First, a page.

Seattle Mayor Jenny Durkan, Former Seattle Police Chief Carmen Best, and Seattle Public Schools Superintendent Denise Juneau met Wednesday to discuss the ups and downs of serving as women in leadership. Town Hall Seattle and Seattle University Institute of Public Service Hosted the penultimate digital installment of “The Conversations”.
Moderated by journalist Joni Balter and Dr. Larry Hubbell, longtime former director at Seattle University’s Institute of Public Service, Durkan, Best, and Juneau considered the preparation it takes to rise up into a vital leadership position.
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To open the discussion, Balter raised the question “What happens next? After the election, does being a woman carry additional burdens in your job?”
Durkan, the second female mayor of Seattle, was the first to respond and said, “It absolutely affects us-it is impossible not to. Gender discrimination is alive and well in every piece of business, government, and society. That is the expectation that everyone brings to ‘what is a leader’. Women have to be strong, but also able to show emotion. Collaborative, but also decisive. “
Superintendent Juneau chimed in and mentioned that “Women are still fighting a pay gap. Expectation gaps, scrutiny gaps and support gaps. Many Superintendents are male created —by and for men-and the types of leadership they bring to these jobs. The support we receive is not as present as it should be.”
Out of all of the Fortune 500 company CEOs, only 37 are women,” said Best. “We know we have a lot of work to do on this front. We reach out, speak out and talk about the challenges so that those that come after us are better supported.”
Balter then posed another question about what role the media plays in covering women in leadership. She reminded the group that back in October 2020 protestors marched to both Mayor Durkan and Seattle City Councilmember Debora Juarez’s homes and spray-painted what some say were blatant hate messages.
Durkan responded with “Many council members knew about what happened, but the Media chose not to cover it. I think there are a lot of reasons, but whatever that reason is, it allows for the dehumanization of people and allows that type of conduct to continue. These are bad and corrosive things for a political environment. If we can’t come together in this, we won’t be able to come together in the tough things we need to do in this city and country in the future.”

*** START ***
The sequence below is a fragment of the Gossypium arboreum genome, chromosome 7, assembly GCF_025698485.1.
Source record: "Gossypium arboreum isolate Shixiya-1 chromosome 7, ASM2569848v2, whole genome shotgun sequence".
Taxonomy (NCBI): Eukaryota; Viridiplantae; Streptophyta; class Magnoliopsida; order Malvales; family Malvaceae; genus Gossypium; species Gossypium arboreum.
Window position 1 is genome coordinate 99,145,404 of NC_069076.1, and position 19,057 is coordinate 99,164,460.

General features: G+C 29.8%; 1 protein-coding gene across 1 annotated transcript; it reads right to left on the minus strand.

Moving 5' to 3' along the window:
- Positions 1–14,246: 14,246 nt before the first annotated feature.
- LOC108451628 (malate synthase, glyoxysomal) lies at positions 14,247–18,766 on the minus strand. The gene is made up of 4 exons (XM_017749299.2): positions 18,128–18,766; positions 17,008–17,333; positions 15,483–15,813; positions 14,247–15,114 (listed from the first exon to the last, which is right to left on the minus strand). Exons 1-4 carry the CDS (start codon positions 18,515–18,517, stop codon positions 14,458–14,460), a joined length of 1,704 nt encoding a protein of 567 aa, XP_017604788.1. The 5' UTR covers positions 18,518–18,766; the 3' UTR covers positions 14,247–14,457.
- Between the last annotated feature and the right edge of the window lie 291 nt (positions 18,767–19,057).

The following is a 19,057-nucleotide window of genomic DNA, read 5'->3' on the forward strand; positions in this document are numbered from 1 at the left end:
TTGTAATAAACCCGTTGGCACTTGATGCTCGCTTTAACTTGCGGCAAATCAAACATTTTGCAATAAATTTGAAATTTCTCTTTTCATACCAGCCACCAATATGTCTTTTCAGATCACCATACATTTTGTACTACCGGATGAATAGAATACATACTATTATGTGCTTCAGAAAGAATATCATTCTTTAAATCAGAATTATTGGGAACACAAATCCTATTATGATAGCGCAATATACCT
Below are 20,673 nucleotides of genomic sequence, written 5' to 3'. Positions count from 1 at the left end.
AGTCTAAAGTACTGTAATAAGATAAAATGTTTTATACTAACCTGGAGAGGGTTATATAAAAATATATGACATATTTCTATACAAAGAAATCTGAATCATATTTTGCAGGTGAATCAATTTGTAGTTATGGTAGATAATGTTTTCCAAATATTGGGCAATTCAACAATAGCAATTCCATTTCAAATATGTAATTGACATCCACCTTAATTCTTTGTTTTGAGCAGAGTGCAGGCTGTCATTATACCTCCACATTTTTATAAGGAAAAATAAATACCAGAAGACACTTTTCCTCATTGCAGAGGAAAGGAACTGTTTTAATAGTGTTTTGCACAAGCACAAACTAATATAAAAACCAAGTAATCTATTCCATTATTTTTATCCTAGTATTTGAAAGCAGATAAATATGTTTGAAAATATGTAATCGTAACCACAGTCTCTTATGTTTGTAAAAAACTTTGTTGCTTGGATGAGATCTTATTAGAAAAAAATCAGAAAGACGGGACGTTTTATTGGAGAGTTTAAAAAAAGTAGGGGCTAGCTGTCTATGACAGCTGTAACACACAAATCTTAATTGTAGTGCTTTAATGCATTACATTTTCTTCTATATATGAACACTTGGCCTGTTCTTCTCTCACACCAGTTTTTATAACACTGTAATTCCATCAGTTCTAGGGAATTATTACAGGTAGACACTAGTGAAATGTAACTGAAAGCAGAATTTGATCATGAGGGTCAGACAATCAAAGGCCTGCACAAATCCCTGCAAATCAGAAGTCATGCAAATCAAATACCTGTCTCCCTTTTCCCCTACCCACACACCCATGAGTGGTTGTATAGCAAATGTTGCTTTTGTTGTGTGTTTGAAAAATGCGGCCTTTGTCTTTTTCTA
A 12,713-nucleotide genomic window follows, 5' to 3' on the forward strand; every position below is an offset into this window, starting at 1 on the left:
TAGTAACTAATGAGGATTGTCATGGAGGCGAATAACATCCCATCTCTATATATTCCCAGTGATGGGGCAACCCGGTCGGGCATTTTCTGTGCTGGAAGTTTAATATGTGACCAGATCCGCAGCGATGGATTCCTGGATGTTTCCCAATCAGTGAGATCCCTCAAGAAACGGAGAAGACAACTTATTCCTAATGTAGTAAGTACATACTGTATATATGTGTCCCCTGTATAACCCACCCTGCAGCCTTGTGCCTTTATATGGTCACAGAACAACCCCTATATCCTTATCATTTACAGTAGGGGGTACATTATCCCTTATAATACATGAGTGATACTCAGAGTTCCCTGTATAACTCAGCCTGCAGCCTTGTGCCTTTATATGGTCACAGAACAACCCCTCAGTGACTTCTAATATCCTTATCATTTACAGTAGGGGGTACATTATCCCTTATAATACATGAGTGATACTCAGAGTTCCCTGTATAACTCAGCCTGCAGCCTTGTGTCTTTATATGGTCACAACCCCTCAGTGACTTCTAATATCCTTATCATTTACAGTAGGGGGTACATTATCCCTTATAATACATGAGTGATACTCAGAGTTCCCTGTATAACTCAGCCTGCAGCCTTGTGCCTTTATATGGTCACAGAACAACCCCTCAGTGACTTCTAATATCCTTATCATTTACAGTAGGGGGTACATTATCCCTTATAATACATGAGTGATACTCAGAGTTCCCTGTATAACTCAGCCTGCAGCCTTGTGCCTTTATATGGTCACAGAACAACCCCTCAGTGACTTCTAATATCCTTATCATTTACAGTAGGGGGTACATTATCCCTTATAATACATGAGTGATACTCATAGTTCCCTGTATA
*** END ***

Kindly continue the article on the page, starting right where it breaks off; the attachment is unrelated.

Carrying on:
Though the conversation seemed to mostly steer clear of COVID-19, Balter asked Chief Best, about a Harvard Business Review article which said that countries with women in leadership positions have suffered six times fewer COVID-19 deaths than countries led by men.
You have to acknowledge the thoughtful women in leadership and their approaches in making sure we have safety and are taking care of our next and future generations,” said Best. “Women tend to lead much more heavily toward the empathic role in terms of making sure people are taken care of then what we’ve seen with others. Women are compassionate and willing to listen and move forward.”
Durkan added, “Even in our own region, we were the first in and there was no guidebook. There were conference calls with the County executives of Pierce, Snohomish, and King and I was so glad to have my two sister mayors there with me! Even though we were first, we have the lowest incidence of disease and hospitalizations. This happened because of a strong collaborative process, and it helped having the three women mayors in the room.”
The discussion also included pieces of advice for young women who desire to hold high level public servant positions. Many of the responses spoke to the importance of a strong support system and all three women agreed that being authentic is of the utmost importance for success, but that being authentic and fitting in isn’t always easy. Best said, “When people understand when you operate with integrity and hold to your values, you end up being a much better leader. You don’t always fit in. That’s not leadership. Look at the vision and look forward.”
Best was asked by a student in the audience what future public servants can do to create a more humane and unbiased public safety system. The student asked, “How can we reimagine the Seattle police system to regain trust in the communities they’ve hurt?”
In Seattle there’s been a lot of work done in reform efforts and building policies and procedures, and training that helps bolster the credibility of the organization. Even with all that, we still have issues. How we make things better is through real and honest dialogue. It’s important that we bolster the areas we struggle-mental health and addiction. We struggle with public safety on a holistic scale. Coming together and having those conversations and allowing people to see that the needle is moving forward will be incredibly helpful. There has been a lot of movement, but there needs to be more,” responded Best.
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